Member of the American College of Surgeons
Organizer of the National Meeting of Coloproctology, 1990
Organizer of the Conference of the European Council for Coloproctology, 1995
Organizer of the Annual Meeting of the European Society of Coloproctology, 2003
Coordinator of several courses on stoma
Virgili Award of the Catalan Society of Surgery, 2008
How did you arrive at the decision to specialise in colorectal surgery?
The main problem encountered by general surgery and traumatology during the 1960s and 70s was high morbimortality, resulting from the fact that all surgeons performed all types of surgical procedures. In 1972-73, Dr. Sitges Creus, head of the Department of Surgery of the Prínceps d’Espanya Hospital in Bellvitge, created three functional units: one for liver and pancreas surgery, one for esophagogastric surgery and one for coloproctology, with the aim of reducing morbimortality. On the other hand, it enabled the establishment of ongoing training for professionals to specialise in each area, as well as training for new surgeons.
Colorectal cancer cases are increasing in our country. Why?
This is a difficult question to answer, as there is no single cause but rather a variety of factors affecting this increasing number of cases: type of diet, environment, stress, genetics… What is undeniable is the gradual increase of this pathology and the fact that is still being diagnosed too late..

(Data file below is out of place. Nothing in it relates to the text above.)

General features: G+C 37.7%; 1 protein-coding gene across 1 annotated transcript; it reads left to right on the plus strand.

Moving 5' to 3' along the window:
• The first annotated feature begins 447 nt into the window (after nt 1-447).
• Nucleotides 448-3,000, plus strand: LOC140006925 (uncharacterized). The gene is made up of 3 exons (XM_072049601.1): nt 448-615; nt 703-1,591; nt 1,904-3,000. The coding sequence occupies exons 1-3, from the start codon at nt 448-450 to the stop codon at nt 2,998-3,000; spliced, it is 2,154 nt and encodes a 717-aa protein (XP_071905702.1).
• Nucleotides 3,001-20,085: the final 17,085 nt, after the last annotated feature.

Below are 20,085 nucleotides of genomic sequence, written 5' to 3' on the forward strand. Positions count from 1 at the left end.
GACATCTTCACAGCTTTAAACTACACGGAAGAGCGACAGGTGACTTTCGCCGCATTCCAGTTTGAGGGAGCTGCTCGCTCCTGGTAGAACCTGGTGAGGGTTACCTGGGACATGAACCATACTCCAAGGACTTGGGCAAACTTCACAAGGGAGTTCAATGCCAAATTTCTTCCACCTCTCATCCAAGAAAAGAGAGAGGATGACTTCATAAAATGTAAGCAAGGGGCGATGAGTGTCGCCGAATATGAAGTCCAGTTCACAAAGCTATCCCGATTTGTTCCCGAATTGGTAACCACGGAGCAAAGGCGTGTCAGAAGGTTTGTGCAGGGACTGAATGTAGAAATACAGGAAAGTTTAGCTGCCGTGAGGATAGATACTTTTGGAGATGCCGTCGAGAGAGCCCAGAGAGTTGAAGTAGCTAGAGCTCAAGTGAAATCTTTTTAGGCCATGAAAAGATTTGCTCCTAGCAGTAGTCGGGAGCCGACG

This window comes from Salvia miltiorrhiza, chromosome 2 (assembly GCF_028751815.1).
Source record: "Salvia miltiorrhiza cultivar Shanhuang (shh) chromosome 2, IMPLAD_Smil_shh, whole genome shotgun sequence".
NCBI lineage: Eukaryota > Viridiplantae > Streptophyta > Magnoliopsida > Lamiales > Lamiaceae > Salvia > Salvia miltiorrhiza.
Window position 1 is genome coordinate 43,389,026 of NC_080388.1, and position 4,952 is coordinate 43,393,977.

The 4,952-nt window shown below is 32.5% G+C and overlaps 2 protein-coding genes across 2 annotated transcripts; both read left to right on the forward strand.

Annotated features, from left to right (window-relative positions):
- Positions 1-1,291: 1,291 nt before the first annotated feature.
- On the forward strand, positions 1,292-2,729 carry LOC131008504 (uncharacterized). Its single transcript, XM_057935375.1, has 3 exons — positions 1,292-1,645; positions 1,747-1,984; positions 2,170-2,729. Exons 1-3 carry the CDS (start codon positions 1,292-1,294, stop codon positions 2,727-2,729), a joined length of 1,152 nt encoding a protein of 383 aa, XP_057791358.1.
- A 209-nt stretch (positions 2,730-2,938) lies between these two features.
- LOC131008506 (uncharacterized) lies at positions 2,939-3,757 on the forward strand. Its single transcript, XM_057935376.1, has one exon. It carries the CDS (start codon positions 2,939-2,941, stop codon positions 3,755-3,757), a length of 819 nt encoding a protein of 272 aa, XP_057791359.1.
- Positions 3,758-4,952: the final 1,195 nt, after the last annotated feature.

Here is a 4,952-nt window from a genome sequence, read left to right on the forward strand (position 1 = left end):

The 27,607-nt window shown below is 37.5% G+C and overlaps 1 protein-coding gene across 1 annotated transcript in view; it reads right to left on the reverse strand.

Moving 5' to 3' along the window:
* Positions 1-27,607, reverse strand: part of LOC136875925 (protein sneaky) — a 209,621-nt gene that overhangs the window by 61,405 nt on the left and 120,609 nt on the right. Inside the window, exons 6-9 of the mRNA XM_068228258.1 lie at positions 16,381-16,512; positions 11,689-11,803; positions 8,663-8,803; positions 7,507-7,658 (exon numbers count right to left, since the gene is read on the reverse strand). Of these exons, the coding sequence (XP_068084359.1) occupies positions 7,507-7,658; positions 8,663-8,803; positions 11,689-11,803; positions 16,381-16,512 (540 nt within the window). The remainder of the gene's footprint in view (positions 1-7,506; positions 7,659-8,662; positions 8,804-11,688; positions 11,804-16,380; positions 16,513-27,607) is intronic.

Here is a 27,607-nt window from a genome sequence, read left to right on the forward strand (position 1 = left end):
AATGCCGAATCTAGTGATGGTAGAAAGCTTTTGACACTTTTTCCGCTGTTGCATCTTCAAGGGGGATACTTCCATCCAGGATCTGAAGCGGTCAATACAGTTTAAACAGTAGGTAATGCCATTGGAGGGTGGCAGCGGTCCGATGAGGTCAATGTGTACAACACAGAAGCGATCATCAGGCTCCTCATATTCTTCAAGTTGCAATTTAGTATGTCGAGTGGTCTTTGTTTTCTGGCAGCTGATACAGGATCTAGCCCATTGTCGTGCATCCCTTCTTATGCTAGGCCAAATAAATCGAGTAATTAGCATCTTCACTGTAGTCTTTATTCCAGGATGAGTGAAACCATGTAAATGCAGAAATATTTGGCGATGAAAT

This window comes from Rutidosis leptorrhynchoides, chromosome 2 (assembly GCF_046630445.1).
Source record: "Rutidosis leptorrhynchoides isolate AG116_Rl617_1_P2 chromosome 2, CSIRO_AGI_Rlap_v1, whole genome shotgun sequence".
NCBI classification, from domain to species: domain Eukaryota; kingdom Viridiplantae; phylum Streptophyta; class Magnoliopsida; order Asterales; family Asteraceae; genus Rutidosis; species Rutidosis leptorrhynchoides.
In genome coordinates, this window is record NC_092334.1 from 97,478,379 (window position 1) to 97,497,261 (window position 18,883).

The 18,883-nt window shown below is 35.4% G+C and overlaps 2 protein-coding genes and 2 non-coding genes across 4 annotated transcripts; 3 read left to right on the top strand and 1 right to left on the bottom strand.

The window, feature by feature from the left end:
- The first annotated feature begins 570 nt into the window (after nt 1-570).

One of the problems in this field of medicine is diagnostic delay. In your opinion, which is the first symptom that should lead an individual to seek specialised help?
This may not exactly answer the question, but I think that before seeking help over any symptom, there are a series of measures that can be applied to prevent this situation. One group is comprised of patients and family members with a hereditary disease such as familial polyposis of the colon, Lynch syndrome, hereditary non-polyposis colorectal cancer… Early detection tests, such as the faecal occult blood test in patients aged 50 and over, the performance of a colonoscopy on family members of colorectal cancer patients, the detection of family members who are susceptible to developing hereditary cancer via genetic counselling consultations…